The conversion of Catherine of Genoa is one of the best conversion stories of the saints I have ever read. This vain and bitchy, humorless woman, in a crises of depression no doubt, reluctantly went to confession. Suddenly she was so impressed with the immensity of God's love for her, she was unable to confess, returning home in tears. It was the love of God that flooded her soul, melting her heart, healing her wounds, effecting within her this great conversion. Without this experience of knowing she was God's beloved daughter, she would never have become the saint she is, nor would she have been able to work so generously serving the poor sick. Neither did she fit the standard profile of the saint - she is rather unique among the canon of saints.
The treasury of the Church is rich with the teaching and examples of the saints, with wondrous revelations encouraging devotion, to help souls along the narrow way that leads to life. Everything is a means to an end however. St. Seraphim Sarovsky taught that if fasting or alms-giving gives you grace, that is, the Holy Spirit, then do that. If it is prayer and vigils, do that. yet the soul cannot do everything. He taught that the goal of the Christian life is the acquisition of the Holy Spirit. The Spirit of love. It was the Spirit who grasped Catherine of Genoa in confession. It is the Spirit who prays within us when we do not know how to pray as we ought. It is the Spirit who wills and accomplishes within us every good. It is the Holy Spirit who renews, heals and vivifies the soul - uniting the disintegrated self.
And yes, this life is a veil of tears, sometimes accompanied by unbearable suffering, that is why we need the Holy Spirit to sustain us - to console us. The Holy Spirit is the Consoler - God does not desire us to be without consolation and sustenance, he just doesn't want us to seek it as an end in itself. In the final vision of Fatima, the angel held a sword pronouncing, "Penance, penance, penance." Many people do not realize that Our Lord told Sr. Lucia what penance he was asking for in these modern times; "The penance I now ask and exact is that people avoid sin, and fulfill the duties of their state in life." So many people of good will want to impose a host of other penances and prayers upon themselves, while neglecting the request of Our Lord.
It is quite enough penance, to refrain from sin, and to fulfill one's duties of one's state in life. Our first duty is prayer, for the lay person it doesn't necessarily mean the Liturgy of the Hours, or daily Mass, or litanies and tons of other prayers. Pray as you can. It remains the primary reason the morning offering is so efficacious, it unites the soul and all he does to the prayer and work of the Church, it sanctifies one's day. For some people, just getting up in the morning and going to work is a huge penance. be content with your weakness, do little things well. Many are just too little to have the great thoughts of the saints or to imitate their penance.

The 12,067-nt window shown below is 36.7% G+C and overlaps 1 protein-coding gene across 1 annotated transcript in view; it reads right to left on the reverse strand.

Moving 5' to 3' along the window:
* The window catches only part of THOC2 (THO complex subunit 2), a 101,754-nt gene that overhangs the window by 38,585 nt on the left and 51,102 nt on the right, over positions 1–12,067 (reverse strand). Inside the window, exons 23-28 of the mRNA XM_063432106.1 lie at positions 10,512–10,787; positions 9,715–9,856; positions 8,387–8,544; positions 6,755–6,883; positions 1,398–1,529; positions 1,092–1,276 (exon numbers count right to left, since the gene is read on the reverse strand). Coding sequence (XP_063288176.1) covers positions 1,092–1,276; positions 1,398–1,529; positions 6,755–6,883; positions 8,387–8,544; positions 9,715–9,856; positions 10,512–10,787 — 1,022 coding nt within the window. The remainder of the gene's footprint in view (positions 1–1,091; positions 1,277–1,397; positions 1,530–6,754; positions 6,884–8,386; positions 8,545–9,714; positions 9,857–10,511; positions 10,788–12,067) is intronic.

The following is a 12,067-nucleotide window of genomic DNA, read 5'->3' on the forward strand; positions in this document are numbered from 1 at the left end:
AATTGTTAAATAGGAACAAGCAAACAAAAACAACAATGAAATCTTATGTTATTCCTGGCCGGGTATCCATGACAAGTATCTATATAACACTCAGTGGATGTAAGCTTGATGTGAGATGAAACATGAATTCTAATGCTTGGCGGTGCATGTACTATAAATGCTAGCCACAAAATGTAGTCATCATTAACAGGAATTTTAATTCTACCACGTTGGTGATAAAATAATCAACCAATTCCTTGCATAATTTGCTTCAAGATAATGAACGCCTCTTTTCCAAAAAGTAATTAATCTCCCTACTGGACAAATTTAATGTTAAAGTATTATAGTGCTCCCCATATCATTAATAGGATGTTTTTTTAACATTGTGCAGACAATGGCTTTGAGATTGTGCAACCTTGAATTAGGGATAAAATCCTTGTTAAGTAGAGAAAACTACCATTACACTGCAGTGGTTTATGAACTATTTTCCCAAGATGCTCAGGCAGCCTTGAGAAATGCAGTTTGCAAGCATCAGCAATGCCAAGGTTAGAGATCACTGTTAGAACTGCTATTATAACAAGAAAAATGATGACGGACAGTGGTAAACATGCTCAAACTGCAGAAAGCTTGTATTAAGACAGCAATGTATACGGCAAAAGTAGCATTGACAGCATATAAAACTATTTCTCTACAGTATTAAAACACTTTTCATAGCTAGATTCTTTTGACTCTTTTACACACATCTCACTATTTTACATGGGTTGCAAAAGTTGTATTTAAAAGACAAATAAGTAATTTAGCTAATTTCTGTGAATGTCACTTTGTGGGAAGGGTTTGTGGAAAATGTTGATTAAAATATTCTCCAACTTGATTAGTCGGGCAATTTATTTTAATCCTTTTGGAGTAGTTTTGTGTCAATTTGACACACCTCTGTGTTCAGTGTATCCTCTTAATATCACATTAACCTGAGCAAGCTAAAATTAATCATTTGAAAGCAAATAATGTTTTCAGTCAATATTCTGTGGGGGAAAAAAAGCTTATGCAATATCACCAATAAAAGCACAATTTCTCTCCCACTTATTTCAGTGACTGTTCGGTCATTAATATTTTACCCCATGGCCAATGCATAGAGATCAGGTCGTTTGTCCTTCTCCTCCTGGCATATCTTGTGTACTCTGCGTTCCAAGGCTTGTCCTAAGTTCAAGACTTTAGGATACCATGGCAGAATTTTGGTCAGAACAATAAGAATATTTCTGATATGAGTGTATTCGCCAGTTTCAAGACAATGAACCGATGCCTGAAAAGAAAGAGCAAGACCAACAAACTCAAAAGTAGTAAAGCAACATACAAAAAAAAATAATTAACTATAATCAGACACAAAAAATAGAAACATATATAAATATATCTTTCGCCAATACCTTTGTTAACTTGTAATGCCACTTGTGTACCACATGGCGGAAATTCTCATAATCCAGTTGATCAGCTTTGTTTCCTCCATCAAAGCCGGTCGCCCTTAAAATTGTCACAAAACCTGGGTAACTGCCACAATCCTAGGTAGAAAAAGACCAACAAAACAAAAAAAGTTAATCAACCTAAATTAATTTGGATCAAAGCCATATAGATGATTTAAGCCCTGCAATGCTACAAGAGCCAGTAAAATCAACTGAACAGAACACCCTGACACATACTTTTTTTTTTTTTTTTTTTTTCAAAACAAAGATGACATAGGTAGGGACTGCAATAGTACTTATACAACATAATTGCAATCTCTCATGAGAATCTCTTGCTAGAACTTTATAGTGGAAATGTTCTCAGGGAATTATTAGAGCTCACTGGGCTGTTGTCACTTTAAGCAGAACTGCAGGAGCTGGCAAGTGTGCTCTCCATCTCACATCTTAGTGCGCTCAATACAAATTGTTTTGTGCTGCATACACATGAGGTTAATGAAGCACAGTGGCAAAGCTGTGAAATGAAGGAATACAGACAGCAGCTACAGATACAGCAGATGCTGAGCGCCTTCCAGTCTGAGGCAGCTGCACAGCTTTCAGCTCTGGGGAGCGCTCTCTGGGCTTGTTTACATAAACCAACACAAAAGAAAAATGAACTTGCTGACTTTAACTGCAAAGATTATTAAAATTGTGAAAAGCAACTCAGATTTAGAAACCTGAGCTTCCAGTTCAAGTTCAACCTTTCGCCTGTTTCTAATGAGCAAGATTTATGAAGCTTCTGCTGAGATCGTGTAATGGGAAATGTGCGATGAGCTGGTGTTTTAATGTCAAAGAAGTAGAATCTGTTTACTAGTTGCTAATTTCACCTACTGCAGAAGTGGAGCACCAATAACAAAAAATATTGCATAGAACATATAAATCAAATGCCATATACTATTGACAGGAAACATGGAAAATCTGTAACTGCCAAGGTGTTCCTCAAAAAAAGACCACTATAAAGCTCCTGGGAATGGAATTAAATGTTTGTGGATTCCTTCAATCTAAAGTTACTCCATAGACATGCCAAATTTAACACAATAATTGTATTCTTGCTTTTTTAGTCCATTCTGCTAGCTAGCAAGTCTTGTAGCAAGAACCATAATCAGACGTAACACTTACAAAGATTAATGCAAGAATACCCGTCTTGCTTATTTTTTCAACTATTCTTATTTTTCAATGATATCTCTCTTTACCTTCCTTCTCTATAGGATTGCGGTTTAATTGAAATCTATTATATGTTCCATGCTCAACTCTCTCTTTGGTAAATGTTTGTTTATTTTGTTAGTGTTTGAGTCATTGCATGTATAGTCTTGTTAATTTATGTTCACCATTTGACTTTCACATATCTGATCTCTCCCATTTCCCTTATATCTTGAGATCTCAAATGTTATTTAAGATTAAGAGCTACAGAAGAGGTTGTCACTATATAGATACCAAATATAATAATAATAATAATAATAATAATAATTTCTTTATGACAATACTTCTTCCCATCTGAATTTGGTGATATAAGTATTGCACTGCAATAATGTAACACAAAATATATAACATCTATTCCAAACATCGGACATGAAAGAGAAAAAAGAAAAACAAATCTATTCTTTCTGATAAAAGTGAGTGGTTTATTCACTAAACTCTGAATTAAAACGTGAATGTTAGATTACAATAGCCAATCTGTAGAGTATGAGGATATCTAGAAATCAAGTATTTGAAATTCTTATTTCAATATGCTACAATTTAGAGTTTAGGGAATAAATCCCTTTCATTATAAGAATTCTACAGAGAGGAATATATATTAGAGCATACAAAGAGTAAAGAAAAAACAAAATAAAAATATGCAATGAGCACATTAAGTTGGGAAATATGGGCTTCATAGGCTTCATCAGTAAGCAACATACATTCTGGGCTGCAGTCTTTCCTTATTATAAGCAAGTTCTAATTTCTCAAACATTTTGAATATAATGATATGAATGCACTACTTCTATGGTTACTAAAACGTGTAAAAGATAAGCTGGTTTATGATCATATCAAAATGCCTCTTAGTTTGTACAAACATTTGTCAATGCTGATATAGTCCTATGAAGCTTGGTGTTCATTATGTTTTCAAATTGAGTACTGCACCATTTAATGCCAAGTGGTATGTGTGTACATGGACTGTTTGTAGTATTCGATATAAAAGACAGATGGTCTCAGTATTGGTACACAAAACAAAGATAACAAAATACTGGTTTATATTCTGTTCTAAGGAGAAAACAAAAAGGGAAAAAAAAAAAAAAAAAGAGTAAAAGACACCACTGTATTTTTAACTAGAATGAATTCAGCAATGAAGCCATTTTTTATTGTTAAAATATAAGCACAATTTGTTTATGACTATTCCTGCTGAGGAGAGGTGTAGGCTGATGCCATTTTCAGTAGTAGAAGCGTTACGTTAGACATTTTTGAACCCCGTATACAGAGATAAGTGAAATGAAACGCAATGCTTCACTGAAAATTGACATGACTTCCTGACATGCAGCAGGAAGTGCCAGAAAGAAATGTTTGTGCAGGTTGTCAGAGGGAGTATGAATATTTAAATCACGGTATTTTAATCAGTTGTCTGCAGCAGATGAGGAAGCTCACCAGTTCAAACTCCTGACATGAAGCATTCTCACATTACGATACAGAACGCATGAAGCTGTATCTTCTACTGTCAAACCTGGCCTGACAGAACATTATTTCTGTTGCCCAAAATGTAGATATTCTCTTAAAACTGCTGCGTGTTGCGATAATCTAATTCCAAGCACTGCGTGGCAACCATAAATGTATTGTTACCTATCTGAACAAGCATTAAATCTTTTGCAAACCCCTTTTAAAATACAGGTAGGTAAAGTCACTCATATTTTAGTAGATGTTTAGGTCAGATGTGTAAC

I think a fine form of prayer is that of the widow in yesterday's Gospel who wouldn't relent in her request, "Render a just decision for me against my adversary!" Not beating oneself up - but constantly praying the Lord for his love to fill our soul, presenting him with our bundle of problems, the disintegrated parts of our lives, so that he can put it all together again. Ask him to make you the saint he wants you to be - by identifying your person, and naming you - thus giving you the mission he created you to accomplish for him. And be patient, it sometimes takes a lifetime.
Jean Vanier has a lovely story he often tells of a severely handicapped man who liked to pray, when asked what he does when he prays, Frank said, "I listen." Vanier asked him, "What does God say to you?" Frank answered, "You are my beloved son!" Hold that thought! Hold it tight to your heart. "You are my beloved son!"
The physically and mentally disabled have so much to teach us about the love of God and the simplicity of experiencing it. The disintegration of the modern human person invites our empathy with the most damaged of society, while teaching us the need we all have to be loved and to love.
"Love then consists in this, not that we have loved God, but that he has first loved us..." 1 John 4:10